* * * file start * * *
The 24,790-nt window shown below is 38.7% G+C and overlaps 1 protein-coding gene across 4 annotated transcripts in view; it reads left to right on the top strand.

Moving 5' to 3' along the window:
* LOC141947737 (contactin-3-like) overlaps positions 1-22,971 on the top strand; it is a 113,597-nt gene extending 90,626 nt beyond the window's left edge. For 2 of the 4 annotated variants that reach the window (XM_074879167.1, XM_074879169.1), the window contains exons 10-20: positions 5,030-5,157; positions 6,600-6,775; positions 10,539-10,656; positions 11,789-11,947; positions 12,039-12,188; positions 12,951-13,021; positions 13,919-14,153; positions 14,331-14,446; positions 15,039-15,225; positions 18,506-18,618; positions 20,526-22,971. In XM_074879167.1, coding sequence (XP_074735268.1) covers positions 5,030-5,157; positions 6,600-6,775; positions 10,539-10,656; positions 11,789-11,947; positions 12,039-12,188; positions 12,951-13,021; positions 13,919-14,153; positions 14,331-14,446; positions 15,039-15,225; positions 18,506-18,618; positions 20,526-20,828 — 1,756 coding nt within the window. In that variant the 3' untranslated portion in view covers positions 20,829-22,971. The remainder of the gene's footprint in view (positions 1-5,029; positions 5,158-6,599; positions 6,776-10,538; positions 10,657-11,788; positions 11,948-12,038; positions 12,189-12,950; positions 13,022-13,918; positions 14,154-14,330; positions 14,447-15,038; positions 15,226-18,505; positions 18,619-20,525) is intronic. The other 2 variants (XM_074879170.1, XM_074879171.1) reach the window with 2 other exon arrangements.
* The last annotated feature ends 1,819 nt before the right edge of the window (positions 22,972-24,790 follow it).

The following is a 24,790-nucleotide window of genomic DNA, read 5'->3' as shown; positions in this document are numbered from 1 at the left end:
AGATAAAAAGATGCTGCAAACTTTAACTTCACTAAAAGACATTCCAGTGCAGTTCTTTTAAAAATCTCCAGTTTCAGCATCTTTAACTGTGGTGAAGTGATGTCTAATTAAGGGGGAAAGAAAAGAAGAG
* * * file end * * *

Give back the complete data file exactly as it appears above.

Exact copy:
The 24,790-nt window shown below is 38.7% G+C and overlaps 1 protein-coding gene across 4 annotated transcripts in view; it reads left to right on the top strand.

Moving 5' to 3' along the window:
* LOC141947737 (contactin-3-like) overlaps positions 1-22,971 on the top strand; it is a 113,597-nt gene extending 90,626 nt beyond the window's left edge. For 2 of the 4 annotated variants that reach the window (XM_074879167.1, XM_074879169.1), the window contains exons 10-20: positions 5,030-5,157; positions 6,600-6,775; positions 10,539-10,656; positions 11,789-11,947; positions 12,039-12,188; positions 12,951-13,021; positions 13,919-14,153; positions 14,331-14,446; positions 15,039-15,225; positions 18,506-18,618; positions 20,526-22,971. In XM_074879167.1, coding sequence (XP_074735268.1) covers positions 5,030-5,157; positions 6,600-6,775; positions 10,539-10,656; positions 11,789-11,947; positions 12,039-12,188; positions 12,951-13,021; positions 13,919-14,153; positions 14,331-14,446; positions 15,039-15,225; positions 18,506-18,618; positions 20,526-20,828 — 1,756 coding nt within the window. In that variant the 3' untranslated portion in view covers positions 20,829-22,971. The remainder of the gene's footprint in view (positions 1-5,029; positions 5,158-6,599; positions 6,776-10,538; positions 10,657-11,788; positions 11,948-12,038; positions 12,189-12,950; positions 13,022-13,918; positions 14,154-14,330; positions 14,447-15,038; positions 15,226-18,505; positions 18,619-20,525) is intronic. The other 2 variants (XM_074879170.1, XM_074879171.1) reach the window with 2 other exon arrangements.
* The last annotated feature ends 1,819 nt before the right edge of the window (positions 22,972-24,790 follow it).

The following is a 24,790-nucleotide window of genomic DNA, read 5'->3' as shown; positions in this document are numbered from 1 at the left end:
AGATAAAAAGATGCTGCAAACTTTAACTTCACTAAAAGACATTCCAGTGCAGTTCTTTTAAAAATCTCCAGTTTCAGCATCTTTAACTGTGGTGAAGTGATGTCTAATTAAGGGGGAAAGAAAAGAAGAG